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Is it safe for dogs to swim in lakes and ponds?

Awful stories about dog deaths from blue algae have many dog owners concerned

FORT WORTH, Texas — For many dog owners, a dip in the lake is the cool fix for an overheated pup. But a string of troubling stories about blue-green algae has some pet parents thinking twice before letting their dog dive in.

Several stories in recent days, including multiple in Texas, have documented the deaths of dogs after coming into contact with blue-green algae. In Austin, a woman spoke to KVUE after her dog Ollie got sick in Lady Bird Lake and died a short time later.

"For this to happen all so fast is really hard to take in," she said.

RELATED: After more reports of dog deaths to algae exposure, expert says nutrients are to blame

The questions from dog owners are spreading all over WFAA's Facebook page, so today Dr. Steve Hotchkiss from The PARC veterinary clinic addressed some of the concerns.

"Dogs licking algae off their paws can cause exposure," Hotchkiss said.

There have been no reported cases of dogs that have been sickened by blue-green algae in the DFW area, and Hotchkiss said it is important for dog owners to remember that right now, heat is the real danger for their dogs.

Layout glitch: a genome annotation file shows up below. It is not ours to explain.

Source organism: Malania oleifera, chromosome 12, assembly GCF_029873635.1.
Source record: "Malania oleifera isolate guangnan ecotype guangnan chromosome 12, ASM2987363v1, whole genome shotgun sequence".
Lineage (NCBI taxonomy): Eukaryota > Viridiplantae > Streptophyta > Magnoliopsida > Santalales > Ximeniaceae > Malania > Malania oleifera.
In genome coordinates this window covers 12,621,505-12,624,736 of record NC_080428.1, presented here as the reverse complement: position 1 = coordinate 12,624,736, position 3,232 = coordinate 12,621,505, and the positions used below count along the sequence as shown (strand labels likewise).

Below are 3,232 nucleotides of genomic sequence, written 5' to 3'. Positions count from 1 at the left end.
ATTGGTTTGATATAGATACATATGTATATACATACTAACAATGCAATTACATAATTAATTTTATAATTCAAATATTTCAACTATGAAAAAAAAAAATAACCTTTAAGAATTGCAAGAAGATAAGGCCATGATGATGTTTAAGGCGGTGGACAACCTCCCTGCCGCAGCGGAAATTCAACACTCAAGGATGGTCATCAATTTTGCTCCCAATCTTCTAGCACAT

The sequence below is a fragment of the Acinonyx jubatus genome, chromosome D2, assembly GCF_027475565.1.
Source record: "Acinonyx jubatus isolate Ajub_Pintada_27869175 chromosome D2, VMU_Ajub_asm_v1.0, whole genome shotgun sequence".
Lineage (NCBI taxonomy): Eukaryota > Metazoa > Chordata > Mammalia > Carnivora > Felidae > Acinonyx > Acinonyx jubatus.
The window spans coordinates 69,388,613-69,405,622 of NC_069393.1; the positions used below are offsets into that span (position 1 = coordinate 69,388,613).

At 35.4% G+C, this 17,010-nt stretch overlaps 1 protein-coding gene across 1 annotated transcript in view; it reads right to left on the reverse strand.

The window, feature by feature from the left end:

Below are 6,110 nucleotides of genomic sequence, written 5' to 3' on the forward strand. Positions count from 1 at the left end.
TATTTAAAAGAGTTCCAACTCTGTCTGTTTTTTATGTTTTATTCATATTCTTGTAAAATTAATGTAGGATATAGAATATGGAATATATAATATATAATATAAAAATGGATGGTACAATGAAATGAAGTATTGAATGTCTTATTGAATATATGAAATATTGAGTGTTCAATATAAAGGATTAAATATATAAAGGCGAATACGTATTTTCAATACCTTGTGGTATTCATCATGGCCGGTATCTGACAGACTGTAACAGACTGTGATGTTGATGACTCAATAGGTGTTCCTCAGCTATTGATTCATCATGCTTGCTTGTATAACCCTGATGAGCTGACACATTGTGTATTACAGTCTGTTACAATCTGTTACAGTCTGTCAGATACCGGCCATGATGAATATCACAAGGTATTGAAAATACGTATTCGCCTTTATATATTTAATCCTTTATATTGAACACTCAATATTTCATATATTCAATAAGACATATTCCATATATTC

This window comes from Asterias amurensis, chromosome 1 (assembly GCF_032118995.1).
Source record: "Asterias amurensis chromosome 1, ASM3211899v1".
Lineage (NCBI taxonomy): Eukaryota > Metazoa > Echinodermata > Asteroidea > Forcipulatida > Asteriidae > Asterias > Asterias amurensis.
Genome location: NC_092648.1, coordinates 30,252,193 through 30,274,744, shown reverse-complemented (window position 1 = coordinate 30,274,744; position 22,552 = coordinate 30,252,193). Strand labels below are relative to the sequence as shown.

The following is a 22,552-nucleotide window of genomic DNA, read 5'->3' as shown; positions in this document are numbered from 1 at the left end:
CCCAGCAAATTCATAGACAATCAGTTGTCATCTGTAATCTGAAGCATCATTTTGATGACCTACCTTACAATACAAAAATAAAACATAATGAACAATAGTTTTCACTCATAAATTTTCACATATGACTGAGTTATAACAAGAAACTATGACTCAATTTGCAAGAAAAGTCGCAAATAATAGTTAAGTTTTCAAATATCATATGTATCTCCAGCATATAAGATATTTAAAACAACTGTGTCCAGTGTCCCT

At his clinic alone, they've seen three dogs that have come in with heatstroke in recent days and have not survived.

"The hard thing for these guys is dogs don't sweat. So for them to cool off, they have to get wet. They have to have evaporative cooling," he said.

Hotchkiss believes it is okay to let dogs swim in lakes in our area, as long as owners check out the water first. It is especially important to avoid shallow, warm water where algae can grow.

"If the water has a blue-green color, that shiny tinge, stay out of it," he said.

At Fort Worth's Z Bonz Dog Park off Camp Bowie, lots of pups were cooling off at two ponds that are part of the big facility. The City of Fort Worth tests the water there regularly, and just yesterday the ponds got a clean result. They also treat the water in the ponds to prevent algae from forming.

"It makes me feel a lot better, because I love this dog park," said Kerwin Cormier, an owner who brought three dogs for a dip today.

RELATED: After more reports of dog deaths to algae exposure, expert says nutrients are to blame

RELATED: Georgia couple shares warning on toxic algae after dog dies less than an hour after visit to Lake Allatoona

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